Chart courtesy of the Commercial Collection Agency Association

As a business owner, it is very important to understand the power of money at work in your company. Over the life of the business, understanding the cost of not taking a vendor’s discount or of not following up on receivables until they become uncollectible can literally make the difference between success and failure. Some companies understand that all too well, (usually the large ones) and they are very good at putting your money to work in their business.


It all started when the RB (Really Big) Company called on Friday at 4:45 PM. While you have been a small but regular customer of theirs, you have also been trying to get their business for years. While the caller wasn’t particularly friendly, you chalked that up to the fact that he was under the gun and it was late in the week. You saw this as perhaps your chance to get a foot in the door and win some business for your firm. The request was a bit complicated, and you weren’t sure the final dollar amount of the invoice was representative of everything that was involved on your part to fulfill it. On the other hand however, you were sure the effort put forth to obtain the item you tracked down for RB Company would likely be rewarded with future business. As a customer, RB’s accounts receivable group was very efficient at collecting money owed them. Their terms were 1% 10/Net 15, and after 30 days you would begin hearing from their credit group. By 45 days they were firm in their discussions and by 60 days they were downright importunate. Based on that, you are certain their payables department would handle invoices the same way. You sent off your invoice following fulfillment of the order… And it was never heard from again.


Your contact at 30 days was not returned, but a busy schedule prevented you from realizing they still hadn’t paid at 60 days. You were more persistent this time when contacting them, especially since you had gone out of their way to meet their need when they were in a bind. The best you are able to get from them however was a gruff statement about they would “look into it.” By 90 days you are getting seriously aggravated and that showed in your voice when you spoke with their accounts payable department. Finally, you received payment 110 days after your initial invoice was sent – and they had taken the early payment discount!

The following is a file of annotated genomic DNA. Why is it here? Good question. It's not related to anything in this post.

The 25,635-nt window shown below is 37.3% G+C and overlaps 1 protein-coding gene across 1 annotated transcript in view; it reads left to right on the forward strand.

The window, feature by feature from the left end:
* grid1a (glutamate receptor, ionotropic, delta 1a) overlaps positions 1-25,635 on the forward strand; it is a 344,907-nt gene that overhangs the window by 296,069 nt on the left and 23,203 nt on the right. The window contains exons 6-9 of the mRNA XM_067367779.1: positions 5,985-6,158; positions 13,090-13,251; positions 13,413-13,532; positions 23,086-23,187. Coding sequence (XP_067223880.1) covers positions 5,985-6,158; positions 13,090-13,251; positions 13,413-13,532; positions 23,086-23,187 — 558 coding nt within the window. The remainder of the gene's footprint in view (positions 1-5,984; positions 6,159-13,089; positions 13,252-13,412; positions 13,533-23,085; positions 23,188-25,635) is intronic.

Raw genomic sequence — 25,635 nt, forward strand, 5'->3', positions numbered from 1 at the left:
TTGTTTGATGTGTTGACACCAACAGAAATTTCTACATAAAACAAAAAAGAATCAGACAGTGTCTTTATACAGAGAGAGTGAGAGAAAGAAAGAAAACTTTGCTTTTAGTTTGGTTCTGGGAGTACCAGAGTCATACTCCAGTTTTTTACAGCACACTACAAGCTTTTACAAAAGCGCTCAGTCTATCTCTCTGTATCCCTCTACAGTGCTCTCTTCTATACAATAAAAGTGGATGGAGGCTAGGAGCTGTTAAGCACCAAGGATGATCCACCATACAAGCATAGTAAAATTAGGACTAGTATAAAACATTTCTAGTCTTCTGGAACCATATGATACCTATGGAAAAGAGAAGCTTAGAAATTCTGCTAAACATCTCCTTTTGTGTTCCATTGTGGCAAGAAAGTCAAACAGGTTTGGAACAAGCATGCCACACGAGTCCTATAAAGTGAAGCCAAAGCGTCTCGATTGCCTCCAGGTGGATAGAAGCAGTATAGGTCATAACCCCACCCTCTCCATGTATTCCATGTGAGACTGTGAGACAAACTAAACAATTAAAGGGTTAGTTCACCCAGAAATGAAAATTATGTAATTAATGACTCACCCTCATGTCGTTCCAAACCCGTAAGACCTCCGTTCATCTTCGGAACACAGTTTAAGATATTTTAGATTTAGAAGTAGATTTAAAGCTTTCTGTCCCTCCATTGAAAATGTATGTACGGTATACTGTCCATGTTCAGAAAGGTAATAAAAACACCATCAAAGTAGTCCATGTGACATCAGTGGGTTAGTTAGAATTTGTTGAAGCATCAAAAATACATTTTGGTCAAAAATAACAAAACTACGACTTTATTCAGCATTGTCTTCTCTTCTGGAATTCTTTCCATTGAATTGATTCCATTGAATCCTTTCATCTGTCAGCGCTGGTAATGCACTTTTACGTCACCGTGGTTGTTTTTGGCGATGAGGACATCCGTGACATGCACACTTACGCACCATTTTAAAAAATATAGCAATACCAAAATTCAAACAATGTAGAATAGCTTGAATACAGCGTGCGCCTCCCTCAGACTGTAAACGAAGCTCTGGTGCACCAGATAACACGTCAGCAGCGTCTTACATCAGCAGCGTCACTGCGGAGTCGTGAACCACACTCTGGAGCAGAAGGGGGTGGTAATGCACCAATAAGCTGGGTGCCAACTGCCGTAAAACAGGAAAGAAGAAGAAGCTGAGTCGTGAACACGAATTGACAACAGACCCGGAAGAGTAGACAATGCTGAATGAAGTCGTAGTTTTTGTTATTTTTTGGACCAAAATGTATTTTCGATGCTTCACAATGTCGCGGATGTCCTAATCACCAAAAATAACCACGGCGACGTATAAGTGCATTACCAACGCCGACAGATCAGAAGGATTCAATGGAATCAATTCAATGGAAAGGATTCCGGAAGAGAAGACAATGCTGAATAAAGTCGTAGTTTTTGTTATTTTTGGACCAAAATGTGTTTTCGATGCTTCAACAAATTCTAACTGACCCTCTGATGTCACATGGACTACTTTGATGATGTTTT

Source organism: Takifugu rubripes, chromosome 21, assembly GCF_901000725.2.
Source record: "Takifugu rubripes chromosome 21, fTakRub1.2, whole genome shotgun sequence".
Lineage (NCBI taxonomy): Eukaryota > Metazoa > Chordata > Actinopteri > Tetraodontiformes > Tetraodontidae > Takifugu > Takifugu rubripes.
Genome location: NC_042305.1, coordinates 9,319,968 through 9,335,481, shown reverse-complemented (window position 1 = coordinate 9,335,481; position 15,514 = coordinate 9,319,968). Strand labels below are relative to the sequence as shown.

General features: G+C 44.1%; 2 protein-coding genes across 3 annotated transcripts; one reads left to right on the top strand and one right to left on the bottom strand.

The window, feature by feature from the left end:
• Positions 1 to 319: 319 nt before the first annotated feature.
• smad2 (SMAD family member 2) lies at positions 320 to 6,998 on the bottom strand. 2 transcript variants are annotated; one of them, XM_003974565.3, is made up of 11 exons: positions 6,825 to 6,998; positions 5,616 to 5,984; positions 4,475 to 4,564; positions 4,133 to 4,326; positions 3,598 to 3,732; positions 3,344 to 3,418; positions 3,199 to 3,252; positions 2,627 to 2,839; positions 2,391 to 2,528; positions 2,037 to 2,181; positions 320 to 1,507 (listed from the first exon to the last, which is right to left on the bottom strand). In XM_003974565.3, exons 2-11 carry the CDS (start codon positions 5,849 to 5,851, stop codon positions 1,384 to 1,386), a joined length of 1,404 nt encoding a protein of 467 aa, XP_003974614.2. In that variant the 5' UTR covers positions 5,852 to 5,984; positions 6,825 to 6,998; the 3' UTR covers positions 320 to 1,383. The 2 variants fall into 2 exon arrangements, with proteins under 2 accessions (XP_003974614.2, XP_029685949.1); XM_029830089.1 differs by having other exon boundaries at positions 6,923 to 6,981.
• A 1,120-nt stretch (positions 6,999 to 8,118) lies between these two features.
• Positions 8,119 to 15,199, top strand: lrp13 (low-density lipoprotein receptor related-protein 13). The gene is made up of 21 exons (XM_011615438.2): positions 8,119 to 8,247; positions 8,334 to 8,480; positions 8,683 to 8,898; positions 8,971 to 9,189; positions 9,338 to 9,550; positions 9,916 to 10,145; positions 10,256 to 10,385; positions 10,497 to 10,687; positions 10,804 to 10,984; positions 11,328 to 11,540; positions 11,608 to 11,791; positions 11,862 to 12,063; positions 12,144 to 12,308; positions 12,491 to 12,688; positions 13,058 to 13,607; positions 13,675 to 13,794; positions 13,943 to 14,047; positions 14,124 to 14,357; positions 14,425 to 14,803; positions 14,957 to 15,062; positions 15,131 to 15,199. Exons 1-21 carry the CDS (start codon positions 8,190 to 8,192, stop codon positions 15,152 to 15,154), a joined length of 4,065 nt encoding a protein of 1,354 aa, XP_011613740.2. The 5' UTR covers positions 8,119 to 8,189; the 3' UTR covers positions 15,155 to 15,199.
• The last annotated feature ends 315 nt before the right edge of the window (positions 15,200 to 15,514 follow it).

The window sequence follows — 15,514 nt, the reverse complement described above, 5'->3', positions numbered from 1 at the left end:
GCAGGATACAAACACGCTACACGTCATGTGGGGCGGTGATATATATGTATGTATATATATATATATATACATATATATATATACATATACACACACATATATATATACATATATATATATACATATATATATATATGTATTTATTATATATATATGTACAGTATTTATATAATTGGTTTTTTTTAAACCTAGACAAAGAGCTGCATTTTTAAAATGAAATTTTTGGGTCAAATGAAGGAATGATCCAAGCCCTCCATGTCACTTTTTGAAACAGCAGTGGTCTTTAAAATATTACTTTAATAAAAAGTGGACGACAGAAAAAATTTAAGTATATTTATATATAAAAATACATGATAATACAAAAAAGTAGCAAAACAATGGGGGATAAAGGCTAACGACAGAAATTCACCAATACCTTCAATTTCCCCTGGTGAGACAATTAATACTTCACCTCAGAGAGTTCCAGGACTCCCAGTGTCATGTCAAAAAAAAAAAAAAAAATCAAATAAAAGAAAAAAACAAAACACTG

Has that ever been your business? If so, you would not be alone. It’s unfortunate that there are companies who abuse their vendors by not paying them in a timely manner, but don’t be the one that lets them ensnare your funds into their deliberate web of cash flow manipulation.

Are You Prepared for What’s Coming?

Are You Prepared for What's Coming?The June 8, 2015 ACH & R News featured an opinion article by Kyle Gargaro which asked the question, is your organization changing? If not the opine stated, it should be. The article quoted former NFL coach John Gruden who said, “When talking about teams and players: you never stay the same. You either get better or you get worse.” What about your organization? Are you prepared for the changes coming in this industry? Consider the following.

Another article in the same publication talked about the changes coming to condensing units. In an article by Ron Rajecki, he stated that if you are like most consumers, the condensing unit represents the “face” of your system – but big changes are coming to that face. While multistage condensing units have been around for some time now, variable speed compressors offer the ability to better match equipment performance with the needs of a changing load, according to Tom Archer, product manager for Carrier Corporation. Variable speed condensing units have enabled manufacturers to make drastic reductions in the overall size and weight of condensing units, sometimes by as much as 50% with the same efficiency rating is a traditional single speed unit. Archer also noted that communicating HVAC systems are becoming increasingly prevalent.